Tuesday, January 14, 2014

Storms Of Paper

I'm now in the process of printing out all of the stuff wot I have written before. Since this is isn't precisely an editing round, I'm going single space/double-sided. The somewhat daunting process ahead of me: compressing 33,000 words worth of bloviation into the 15,000 word space I've allotted in my new outline. Actually, less than that. Probably 10,000, because there are some different directions I want to take in this section. Red pen, you are going to be my sexy new friend.

Luckily, my cheap and cheery laserjet printer is loaded and primed for action. If you're going to be writing a lot, accept no substitutes. Inkjets and bubblejets may print a fine photo, but when you're going to be blasting out a cool several hundred pages a month, ink which costs more per dram than the equivalent amount of single malt scotch is not going to be your traveling companion. Give me acceptable print quality and costs per page down in the low single digits any day.

I'm breathing a sigh of relief as I see these pages roll off the press that I'm not actually editing right now. I'm going to come right out and say it: I'm a lousy editor. On a scale ranging from "Absolutely Do Not Give A Fuck" on the left all the way to "Sherlock Holmes Is Horrified By My Meticulous Detail" on the right, I'm probably a two or a three. More fuck, less Sherlock, so to speak.

I've always had a tense relationship with grammar. Half of English grammar seems to be for the convenience of copy editors and the other half is grammar appropriated from other, more civilized, languages and applied wholesale to our own, with no thought for what actually exists or is in use.

English is a strange language. At its root, it's a variant of Old Germanic, full of neat vital words like "knock" and "hill". Every few centuries, it gets infusions from other languages to weird things up a bit. A blast of Church Latin from Christianity here. Some northern words from Viking raiders, such as "lawyer" and "midden," there. The occasional Norman invasion adds in a dollop of French. A constant stream of loan words and constructions arrive from immigrants. The result is rather schizophrenic and a nightmare to describe.

Most of the rules we follow were cooked up wholesale back in the 19th century when the literati really wished, deep down, that English was actually Latin. We were urged to not split infinitives or end sentences with prepositions, in spite of the fact that it's perfectly valid in spoken English to do such things. In Latin, you shouldn't split infinitives, for example, because you CAN'T. Not without making your sentence melt into a goopy mess. In English, it's just fine. To boldly go, and all of that.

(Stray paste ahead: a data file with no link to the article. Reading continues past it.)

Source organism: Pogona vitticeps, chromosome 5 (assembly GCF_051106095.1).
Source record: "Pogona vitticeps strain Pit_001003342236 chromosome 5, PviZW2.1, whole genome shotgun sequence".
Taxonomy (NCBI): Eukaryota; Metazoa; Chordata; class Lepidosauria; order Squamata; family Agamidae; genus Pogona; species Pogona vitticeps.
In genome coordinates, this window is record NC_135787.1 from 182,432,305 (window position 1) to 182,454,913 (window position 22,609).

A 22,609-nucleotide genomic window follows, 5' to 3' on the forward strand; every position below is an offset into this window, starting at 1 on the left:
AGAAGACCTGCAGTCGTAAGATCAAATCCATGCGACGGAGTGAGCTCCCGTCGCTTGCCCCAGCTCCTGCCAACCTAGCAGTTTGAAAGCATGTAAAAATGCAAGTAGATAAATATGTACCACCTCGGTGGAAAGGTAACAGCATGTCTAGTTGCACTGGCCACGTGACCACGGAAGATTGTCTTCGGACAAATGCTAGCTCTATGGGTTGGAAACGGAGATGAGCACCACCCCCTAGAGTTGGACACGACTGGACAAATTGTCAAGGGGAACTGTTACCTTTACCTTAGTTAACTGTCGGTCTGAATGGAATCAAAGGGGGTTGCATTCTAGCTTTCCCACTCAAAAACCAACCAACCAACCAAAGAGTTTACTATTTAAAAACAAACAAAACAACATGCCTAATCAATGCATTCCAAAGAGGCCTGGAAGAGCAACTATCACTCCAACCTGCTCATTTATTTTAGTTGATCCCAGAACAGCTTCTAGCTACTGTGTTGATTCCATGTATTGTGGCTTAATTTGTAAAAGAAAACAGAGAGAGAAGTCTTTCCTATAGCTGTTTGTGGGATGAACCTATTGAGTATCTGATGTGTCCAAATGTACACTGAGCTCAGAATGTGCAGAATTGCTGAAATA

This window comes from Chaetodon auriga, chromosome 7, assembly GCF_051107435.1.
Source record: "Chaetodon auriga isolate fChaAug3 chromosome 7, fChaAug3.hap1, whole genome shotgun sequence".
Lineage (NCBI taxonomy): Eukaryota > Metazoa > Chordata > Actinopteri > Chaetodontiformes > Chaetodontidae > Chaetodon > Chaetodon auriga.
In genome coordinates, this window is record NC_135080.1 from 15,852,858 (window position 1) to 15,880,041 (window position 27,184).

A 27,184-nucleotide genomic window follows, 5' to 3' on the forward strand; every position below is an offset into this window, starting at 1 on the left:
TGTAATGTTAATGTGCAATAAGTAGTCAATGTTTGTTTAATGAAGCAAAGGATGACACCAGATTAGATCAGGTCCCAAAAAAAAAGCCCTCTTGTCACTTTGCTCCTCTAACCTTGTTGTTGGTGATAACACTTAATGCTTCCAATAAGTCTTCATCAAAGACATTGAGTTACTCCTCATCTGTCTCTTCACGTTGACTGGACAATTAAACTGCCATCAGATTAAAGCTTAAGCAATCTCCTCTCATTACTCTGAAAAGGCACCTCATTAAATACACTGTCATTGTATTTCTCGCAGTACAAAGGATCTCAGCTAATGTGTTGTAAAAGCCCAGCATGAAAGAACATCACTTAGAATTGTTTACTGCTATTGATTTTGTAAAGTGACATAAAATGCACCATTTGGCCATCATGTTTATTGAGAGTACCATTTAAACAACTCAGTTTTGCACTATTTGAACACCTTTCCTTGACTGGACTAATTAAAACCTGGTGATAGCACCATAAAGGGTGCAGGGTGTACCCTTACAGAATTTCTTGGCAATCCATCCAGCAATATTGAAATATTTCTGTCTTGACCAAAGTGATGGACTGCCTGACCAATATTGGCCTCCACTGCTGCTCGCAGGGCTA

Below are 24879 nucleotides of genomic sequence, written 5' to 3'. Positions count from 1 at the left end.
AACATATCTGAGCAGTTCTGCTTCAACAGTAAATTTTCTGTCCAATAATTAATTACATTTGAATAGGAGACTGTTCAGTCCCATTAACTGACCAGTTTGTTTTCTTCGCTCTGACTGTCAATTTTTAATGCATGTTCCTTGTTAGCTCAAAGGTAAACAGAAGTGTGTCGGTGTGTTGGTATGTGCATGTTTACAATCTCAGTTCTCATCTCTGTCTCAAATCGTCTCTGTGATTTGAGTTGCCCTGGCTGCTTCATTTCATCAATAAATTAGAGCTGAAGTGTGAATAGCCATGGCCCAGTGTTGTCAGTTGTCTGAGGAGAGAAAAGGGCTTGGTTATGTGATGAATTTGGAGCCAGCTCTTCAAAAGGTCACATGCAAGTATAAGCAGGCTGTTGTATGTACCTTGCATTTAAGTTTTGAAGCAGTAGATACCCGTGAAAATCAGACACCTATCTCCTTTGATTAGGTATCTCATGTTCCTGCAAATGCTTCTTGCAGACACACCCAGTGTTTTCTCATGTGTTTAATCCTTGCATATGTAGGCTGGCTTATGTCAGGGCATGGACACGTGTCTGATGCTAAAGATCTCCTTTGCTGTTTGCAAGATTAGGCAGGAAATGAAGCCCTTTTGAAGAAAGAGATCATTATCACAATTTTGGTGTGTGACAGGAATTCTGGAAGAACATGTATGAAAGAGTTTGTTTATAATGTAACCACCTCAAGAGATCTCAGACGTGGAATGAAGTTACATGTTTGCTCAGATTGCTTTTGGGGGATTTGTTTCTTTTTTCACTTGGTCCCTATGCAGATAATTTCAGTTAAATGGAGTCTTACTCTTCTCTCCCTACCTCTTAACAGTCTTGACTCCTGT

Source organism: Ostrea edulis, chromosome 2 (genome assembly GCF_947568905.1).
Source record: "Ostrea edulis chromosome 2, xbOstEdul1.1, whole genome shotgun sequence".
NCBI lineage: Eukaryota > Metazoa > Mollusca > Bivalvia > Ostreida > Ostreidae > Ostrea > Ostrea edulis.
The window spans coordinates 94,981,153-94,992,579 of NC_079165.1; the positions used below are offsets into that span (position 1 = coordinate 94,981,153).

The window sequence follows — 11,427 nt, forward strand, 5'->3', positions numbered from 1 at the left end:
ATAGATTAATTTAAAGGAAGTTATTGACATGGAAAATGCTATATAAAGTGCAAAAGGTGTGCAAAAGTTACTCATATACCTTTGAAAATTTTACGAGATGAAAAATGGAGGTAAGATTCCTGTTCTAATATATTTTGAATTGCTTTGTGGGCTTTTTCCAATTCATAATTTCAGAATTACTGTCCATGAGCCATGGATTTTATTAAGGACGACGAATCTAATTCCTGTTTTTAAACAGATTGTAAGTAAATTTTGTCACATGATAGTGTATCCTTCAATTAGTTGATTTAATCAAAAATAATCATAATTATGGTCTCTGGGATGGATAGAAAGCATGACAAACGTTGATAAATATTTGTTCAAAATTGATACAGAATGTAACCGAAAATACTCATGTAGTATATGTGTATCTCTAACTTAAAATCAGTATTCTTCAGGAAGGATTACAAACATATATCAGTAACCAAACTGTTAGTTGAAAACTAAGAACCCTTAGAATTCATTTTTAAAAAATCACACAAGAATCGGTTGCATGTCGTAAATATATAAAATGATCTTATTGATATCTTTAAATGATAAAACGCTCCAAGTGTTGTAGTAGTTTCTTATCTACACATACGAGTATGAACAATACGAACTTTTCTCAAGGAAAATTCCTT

At least the more copy-editor-driven grammatical rules make sense. Legibility is a good goal to have. Paragraphs should be about a thing. Sentences should flow properly on a page. Punctuation is your friend because they're the shepherd dogs of words. If your punctuation is all willy-nilly, then your readers may give up in frustration or read your stuff the wrong way.

More formal constructions, though...language was never evolved, specifically, to be written down. To write words down is to kill them, in a sense. Spoken language, when transcribed onto paper, very rarely resembles written dialogue. It's ugly and messy, has terrible flow, too many pauses. There's no spoken way to pronounce a semi-colon, even.

A true grammar of any language would be very difficult to express in words. It would mostly involve statistics and algorithms. At a basic level, any language can convey a certain amount of meaning, no matter how much you mangle it. A real grammar would not output a statement of true/false when asked the question "is this sample correct?" It would output a scale of truthiness instead: "does this sample feel native or authentic? How much? Does it make the speaker sound like a rube?"

Grammar is probably a thing more of mathematics than anything else. It's like spoken DNA--there's probably no set of rules for any given language, only a sliding scale which must take into account where you're from and who you're talking to. It would have to take into account history and context. And the output tells the listener more about the speaker than just what the words are conveying.

And this is why I'm a lousy editor. I tend to negotiate with the page too much instead of having a mental checklist of rules. When I correct punctuation and spelling, I'm mentally more about making things pretty than following any system of logic or checklist of things to look for. I'm not sure if it's for the reasons above or out of general laziness. Probably both.

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